Chitosan exhibits a variety of antimicrobial activities which depend on the type of chitosan (native or modified), its degree of polymerization, the host, the chemical and/or nutrient composition of the substrates, and environmental conditions. In some studies, oligomeric chitosans (pentamers and heptamers) have been reported to exhibit a better antifungal activity than larger units. In others, the antimicrobial activity increased with the increase in chitosan molecular weight, and seems to be faster on fungi and algae than on bacteria.
2. Against viruses
Chitosan was shown to inhibit the systemic propagation of viruses and viroids throughout the plant and to enhance the host’s hypersensitive response to infection. The level of suppression of viral infections varied according to chitosan molecular weight. Similar observations were reported with the potato virus X, tobacco mosaic and necrosis viruses, alfalfa mosaic virus, peanut stunt virus, and cucumber mosaic virus virus, peanut stunt virus, and cucumber mosaic virus ecrosis viruses, alfalfa mosaic.
3. Against bacteria
Chitosan inhibits the growth of a wide range of bacteria. The minimal growth-inhibiting concentrations vary among species from 10–1,000 ppm. Quaternary ammonium salts of chitosan, such as N,N,N-trimethylchitosan, N-propyl-N, N-dimethylchitosan and N-furfuryl-N,N-dimethylchitosan were shown to be effective in inhibiting the growth and development of Escherichia coli, especially in acidic media. Similarly, several derivatives of chitin and chitosan were shown to inhibit E. coli, Staphylococcus aureus, some Bacillus species, and several bacteria infecting fish.
4. Against fungi and oomycetes
Fungicidal activity of chitosan has been documented against various species of fungi and oomycetes. The minimal growth-inhibiting concentrations varied between 10 and 5,000 ppm. The maximum antifungal activity of chitosan is often observed around its pKa (pH 6.0).
5. Against insects
As more and more derivatives of chitosan (i.e., N-alkyl-, N-benzylchitosans) are made available through chemical synthesis, their insecticidal activities are being reported using an oral larvae feeding bioassay [37,38]. Twenty four new derivatives were shown to have significant insecticidal activity when administered at a rate of 5 g•kg-1 in an artificial diet . The most active derivative, N-(2-chloro-6-fluorobenzyl)chitosan, caused 100% mortality of larvae and its LC50 was estimated at 0.32 g.kg-1. All synthesized derivatives highly inhibited larvae growth as compared to chitosan by 7% and the most active derivative was the O-(decanoyl)chitosan, with 64% growth inhibition after 5 days of feeding on the treated artificial diet.
6. Applications of Chitosan in Plant Disease Control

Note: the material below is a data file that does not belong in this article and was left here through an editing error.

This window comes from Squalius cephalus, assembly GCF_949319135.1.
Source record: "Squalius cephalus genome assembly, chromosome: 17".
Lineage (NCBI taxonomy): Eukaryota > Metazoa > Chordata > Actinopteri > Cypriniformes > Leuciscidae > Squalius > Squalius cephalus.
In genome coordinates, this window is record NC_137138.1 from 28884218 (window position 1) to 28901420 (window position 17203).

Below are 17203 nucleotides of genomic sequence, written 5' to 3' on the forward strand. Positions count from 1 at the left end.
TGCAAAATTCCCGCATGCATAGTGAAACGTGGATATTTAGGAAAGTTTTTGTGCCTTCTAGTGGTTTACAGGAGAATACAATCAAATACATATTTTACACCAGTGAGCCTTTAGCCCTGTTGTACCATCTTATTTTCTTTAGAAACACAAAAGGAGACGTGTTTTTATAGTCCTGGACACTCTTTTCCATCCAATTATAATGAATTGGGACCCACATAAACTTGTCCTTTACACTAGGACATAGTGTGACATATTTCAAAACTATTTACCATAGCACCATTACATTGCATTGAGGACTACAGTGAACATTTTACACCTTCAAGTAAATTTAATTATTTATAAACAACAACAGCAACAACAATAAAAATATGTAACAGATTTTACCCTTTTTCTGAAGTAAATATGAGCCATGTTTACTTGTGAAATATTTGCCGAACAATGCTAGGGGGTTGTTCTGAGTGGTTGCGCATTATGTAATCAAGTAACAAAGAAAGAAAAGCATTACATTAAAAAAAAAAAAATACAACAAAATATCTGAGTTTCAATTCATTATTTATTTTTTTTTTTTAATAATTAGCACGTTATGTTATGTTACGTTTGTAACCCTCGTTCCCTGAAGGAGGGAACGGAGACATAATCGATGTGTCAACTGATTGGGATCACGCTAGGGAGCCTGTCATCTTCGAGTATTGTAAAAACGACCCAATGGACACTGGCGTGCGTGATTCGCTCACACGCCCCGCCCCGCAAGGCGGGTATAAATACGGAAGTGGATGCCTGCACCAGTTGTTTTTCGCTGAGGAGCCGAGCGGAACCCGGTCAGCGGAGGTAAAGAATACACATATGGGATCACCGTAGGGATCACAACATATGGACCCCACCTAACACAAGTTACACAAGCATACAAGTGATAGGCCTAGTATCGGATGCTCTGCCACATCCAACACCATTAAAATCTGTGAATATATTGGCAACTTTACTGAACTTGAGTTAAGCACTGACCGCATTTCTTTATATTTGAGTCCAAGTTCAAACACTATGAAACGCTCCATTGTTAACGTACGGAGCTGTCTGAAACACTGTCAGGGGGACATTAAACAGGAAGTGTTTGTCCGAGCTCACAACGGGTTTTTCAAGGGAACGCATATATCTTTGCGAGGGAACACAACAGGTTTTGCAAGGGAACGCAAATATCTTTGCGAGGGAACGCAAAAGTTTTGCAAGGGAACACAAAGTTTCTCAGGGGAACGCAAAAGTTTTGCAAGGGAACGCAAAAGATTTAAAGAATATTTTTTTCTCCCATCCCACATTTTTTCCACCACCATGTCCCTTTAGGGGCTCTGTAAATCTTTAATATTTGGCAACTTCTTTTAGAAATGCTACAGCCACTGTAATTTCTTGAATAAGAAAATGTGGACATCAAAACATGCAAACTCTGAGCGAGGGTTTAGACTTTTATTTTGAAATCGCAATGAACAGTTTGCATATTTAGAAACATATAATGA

Chitosan used to control plant pathogens has been extensively explored with more or less success depending on the pathosystem, the used derivatives, concentration, degree of deacylation, viscosity, and the applied formulation (i.e., soil amendment, foliar application; chitosan alone or in association with other treatments). For example, Muzzarelli et al.  tested the effectiveness of five Chemicallymodified chitosan derivatives in restricting the growth of Saprolegnia parasitica. Results indicated that methylpyrrolidinonechitosan, N-phosphonomethylchitosan, and N-carboxymethylchitosan, as opposed to N-dicarboxymethylchitosan, did not allow the fungus to grow normally.
7. Applied as seed coating agents
Guan et al. examined the use of chitosan to prime maize seeds. Although chitosan had no significant effect on germination under low temperatures, it enhanced germination index, reduced the mean germination time, and increased shoot height, root length, and shoot and root dry weights in two tested maize lines. In both tested lines, chitosan induced a decline in malonyldialdehyde content, altered the relative permeability of the plasma membrane and increased the concentrations of soluble sugars and proline, and of peroxidase and catalase activities.
8. Applied as foliar treatment agents
Foliar application of chitosan has been reported in many systems and for several purposes. For instance, foliar application of a chitosan pentamer affected the net photosynthetic rate of soybean and maize one day after application. This correlated with increases in stomatal conductance and transpiration rate. Chitosan foliar application did not have any effect on the intercellular CO2 concentration. The authors reported that the observed effect on the net photosynthetic rate is, in general, common in maize and soybean after foliar application of high molecular weight chitosan. Foliar applications of these oligomers did not, on the other hand, affect maize or soybean height, Root length, leaf area, or total dry mass.